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Webb v. United States

United States District Court, E.D. Missouri, Eastern Division

February 13, 2017

TOMMIE WEBB, Movant,
v.
UNITED STATES OF AMERICA, Respondent.

          MEMORANDUM AND ORDER

          JEAN C. HAMILTON, UNITED STATES DISTRICT JUDGE

         This matter is before the Court on movant's motion to vacate, set aside or correct sentence pursuant to 28 U.S.C. § 2255. In the instant motion, movant claims that the new Supreme Court case of Johnson v. United States, 135 S.Ct. 2551 (2015), decided in June of 2015, should be applied to his case in order to reduce his sentence. The motion is a “second or successive motion” within the meaning of 28 U.S.C. §§ 2244 & 2255 but has not been certified by the United States Court of Appeals for the Eighth Circuit as required by the AEDPA. Movant's motion will be denied and dismissed as successive. His motion to stay this action will be denied.

         On July 11, 2002, movant was convicted after a jury trial, of possessing with intent to distribute cocaine base (Count I); carrying or possessing a firearm in furtherance of drug trafficking (Count II); and being a felon in possession of a firearm (Count III). See United States v. Webb, No. 4:02-CR-127 JCH (E.D.Mo.).[1]

         On September 12, 2002, petitioner was sentenced to 322 months' imprisonment (262 months' on Count I, 120 months' on Count III, concurrent, and 60 months on Count II consecutive)). Movant appealed his conviction and sentence, however, the Eighth Circuit Court of Appeals affirmed. See United States v. Webb, No. 02-3611 (8th Cir. 2003).

         Movant filed his first motion to vacate, brought pursuant to 28 U.S.C. § 2255, on December 13, 2004. See Webb v. United States of America, No. 4:04CV1730 JCH (E.D.Mo. 2004). This Court denied the motion, and the United States Court of Appeals for the Eighth Circuit denied movant's application for a certificate of appealability on March 3, 2005. See Webb v. United States, No. 05-1492 (8th Cir. 2005).

Under 28 U.S.C. § 2255:
A second or successive motion must be certified as provided in section 2244 by a panel of the appropriate court of appeals to contain-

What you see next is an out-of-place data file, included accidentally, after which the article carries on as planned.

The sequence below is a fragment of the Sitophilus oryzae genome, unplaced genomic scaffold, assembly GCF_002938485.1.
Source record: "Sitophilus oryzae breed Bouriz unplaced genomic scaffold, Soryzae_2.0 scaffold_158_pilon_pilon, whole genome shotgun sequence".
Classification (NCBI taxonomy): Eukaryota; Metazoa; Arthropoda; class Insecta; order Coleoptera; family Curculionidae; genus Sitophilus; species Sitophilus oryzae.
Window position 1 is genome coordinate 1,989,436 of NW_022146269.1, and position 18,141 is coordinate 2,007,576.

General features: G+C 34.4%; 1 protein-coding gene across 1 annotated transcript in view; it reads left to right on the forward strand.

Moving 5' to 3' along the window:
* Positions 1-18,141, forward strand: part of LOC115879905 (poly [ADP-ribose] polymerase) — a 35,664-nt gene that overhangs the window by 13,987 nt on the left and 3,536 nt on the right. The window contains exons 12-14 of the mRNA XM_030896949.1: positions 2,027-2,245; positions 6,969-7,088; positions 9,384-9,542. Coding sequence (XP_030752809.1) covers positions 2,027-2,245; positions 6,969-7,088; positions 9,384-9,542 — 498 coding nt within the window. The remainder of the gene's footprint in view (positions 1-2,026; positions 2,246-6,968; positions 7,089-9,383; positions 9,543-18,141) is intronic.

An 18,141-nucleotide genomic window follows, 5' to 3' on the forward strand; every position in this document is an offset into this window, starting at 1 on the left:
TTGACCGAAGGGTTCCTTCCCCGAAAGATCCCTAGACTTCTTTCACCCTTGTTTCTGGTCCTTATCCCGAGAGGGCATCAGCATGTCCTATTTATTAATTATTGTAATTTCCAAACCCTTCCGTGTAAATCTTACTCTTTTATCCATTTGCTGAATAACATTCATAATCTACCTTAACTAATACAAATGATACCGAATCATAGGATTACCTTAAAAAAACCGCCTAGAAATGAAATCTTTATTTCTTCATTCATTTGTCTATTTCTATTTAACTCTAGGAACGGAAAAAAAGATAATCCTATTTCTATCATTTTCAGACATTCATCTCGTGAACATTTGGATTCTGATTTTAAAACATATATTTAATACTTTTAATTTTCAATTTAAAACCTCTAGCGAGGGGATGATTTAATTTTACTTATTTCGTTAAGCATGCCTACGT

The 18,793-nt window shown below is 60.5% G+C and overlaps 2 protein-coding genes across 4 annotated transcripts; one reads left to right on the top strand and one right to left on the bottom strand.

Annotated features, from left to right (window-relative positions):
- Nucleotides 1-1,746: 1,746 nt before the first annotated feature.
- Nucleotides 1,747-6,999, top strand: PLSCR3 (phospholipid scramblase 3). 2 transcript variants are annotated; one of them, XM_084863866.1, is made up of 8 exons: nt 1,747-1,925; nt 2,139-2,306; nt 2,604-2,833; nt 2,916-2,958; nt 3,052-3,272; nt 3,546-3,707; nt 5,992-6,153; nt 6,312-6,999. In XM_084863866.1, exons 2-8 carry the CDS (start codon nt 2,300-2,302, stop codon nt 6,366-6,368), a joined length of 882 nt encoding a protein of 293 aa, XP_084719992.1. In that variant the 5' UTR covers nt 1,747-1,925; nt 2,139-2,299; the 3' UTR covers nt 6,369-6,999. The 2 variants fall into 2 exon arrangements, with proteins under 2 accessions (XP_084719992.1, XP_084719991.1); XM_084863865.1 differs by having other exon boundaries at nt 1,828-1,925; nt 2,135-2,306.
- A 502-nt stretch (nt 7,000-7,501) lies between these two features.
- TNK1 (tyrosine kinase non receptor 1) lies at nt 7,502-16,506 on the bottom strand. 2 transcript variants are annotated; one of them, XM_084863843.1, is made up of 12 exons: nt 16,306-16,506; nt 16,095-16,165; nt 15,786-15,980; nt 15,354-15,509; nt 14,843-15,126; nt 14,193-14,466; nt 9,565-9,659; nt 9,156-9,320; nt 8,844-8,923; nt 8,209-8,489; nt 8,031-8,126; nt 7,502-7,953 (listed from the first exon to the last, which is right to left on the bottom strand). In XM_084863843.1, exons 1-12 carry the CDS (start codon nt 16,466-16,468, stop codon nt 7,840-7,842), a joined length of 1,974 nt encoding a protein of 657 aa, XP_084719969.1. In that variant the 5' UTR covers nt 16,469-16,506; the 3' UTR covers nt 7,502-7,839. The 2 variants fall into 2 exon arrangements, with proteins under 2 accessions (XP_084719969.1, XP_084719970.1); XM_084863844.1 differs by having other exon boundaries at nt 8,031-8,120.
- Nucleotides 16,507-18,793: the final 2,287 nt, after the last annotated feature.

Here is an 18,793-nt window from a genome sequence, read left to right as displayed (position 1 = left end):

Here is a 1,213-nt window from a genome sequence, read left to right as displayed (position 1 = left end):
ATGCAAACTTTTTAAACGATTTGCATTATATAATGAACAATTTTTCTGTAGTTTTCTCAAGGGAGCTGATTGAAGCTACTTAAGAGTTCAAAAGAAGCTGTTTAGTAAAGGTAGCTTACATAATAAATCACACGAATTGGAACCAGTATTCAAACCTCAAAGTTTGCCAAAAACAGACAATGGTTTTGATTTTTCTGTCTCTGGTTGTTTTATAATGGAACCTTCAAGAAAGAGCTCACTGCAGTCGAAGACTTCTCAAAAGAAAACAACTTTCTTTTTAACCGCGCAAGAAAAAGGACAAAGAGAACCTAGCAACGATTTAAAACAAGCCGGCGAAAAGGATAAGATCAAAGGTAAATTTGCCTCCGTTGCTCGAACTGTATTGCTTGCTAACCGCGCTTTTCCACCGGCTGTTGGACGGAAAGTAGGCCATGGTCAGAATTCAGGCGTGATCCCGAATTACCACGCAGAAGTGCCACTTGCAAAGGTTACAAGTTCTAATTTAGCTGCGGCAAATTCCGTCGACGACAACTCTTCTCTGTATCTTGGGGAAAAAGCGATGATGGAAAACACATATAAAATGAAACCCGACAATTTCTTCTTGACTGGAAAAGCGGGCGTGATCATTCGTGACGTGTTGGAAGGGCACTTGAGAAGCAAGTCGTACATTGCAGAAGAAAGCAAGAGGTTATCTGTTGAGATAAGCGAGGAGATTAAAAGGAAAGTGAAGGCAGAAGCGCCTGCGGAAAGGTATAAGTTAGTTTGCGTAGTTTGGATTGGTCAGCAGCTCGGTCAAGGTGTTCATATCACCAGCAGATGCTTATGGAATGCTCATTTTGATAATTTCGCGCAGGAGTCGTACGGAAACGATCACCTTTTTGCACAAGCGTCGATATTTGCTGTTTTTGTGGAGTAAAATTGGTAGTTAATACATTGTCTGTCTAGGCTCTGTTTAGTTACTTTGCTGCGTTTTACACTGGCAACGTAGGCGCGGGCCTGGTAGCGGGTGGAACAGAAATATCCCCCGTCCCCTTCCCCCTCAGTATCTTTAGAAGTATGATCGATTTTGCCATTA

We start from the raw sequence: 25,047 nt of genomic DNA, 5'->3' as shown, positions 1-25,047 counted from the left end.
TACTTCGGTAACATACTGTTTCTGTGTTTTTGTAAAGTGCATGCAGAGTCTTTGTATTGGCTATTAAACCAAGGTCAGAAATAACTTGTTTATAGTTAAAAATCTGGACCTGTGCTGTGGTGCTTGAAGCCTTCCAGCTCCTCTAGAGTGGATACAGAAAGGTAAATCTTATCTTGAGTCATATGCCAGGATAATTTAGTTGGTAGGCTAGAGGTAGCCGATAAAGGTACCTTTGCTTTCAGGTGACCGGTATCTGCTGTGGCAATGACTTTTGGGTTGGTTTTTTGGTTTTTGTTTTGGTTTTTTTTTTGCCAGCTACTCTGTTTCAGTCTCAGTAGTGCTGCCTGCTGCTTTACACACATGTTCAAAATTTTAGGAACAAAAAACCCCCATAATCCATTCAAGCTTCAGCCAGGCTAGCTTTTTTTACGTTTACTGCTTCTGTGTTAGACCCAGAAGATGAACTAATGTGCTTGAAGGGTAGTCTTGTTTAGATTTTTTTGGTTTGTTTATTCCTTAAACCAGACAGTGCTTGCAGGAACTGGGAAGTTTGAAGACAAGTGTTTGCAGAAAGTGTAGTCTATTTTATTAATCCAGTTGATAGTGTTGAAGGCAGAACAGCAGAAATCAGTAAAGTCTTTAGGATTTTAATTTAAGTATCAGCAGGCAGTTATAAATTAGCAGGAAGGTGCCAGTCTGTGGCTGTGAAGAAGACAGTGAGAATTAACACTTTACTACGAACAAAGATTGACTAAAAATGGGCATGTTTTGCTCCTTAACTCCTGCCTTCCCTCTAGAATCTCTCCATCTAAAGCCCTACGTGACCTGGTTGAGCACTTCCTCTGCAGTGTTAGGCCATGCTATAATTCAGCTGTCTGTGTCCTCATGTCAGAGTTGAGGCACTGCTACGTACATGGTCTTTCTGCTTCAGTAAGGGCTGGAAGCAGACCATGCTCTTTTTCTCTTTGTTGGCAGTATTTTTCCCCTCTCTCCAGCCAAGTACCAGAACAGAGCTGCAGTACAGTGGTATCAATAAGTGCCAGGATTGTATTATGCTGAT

(1) newly discovered evidence that, if proven and viewed in light of the evidence as a whole, would be sufficient to establish by clear and convincing evidence that no reasonable factfinder would have found the movant guilty of the offense; or
(2) a new rule of constitutional law, made retroactive to cases on collateral review by the Supreme Court, that was previously unavailable.

28 U.S.C. § 2255(h).

         In this case, movant argues that his sentence is unconstitutional after Johnson v. United States, 135 S.Ct. 2551 (2015). He has filed an application for permission to file a successive motion to vacate in the Court of Appeals for the Eighth Circuit, which remains pending.[2] Turner v. United States, No. 16-2138 (8th Cir.). Movant seeks to hold the instant case in abeyance pending the decision of the Court of Appeals.

         The requirement that prisoners obtain authorization from the circuit court before filing a second or successive petition in the district court is jurisdictional. Burton v. Stewart, 127 S.Ct. 793, 796 (2007). “Federal courts are courts of limited jurisdiction. The requirement that jurisdiction be established as a threshold matter springs from the nature and limits of the judicial power of the United States and is inflexible and without exception.” Kessler v. Nat'l Enterprises, Inc., 347 F.3d 1076, 1081 (8th Cir. 2003) (quotation marks omitted).

         Because movant has not received permission from the Court of Appeals to file this action, this Court lacks jurisdiction to entertain the motion or to hold this matter in abeyance. Therefore, the motion is denied, and this action is dismissed without prejudice.

         Finally, movant has not met the burden for issuing a certificate of ...


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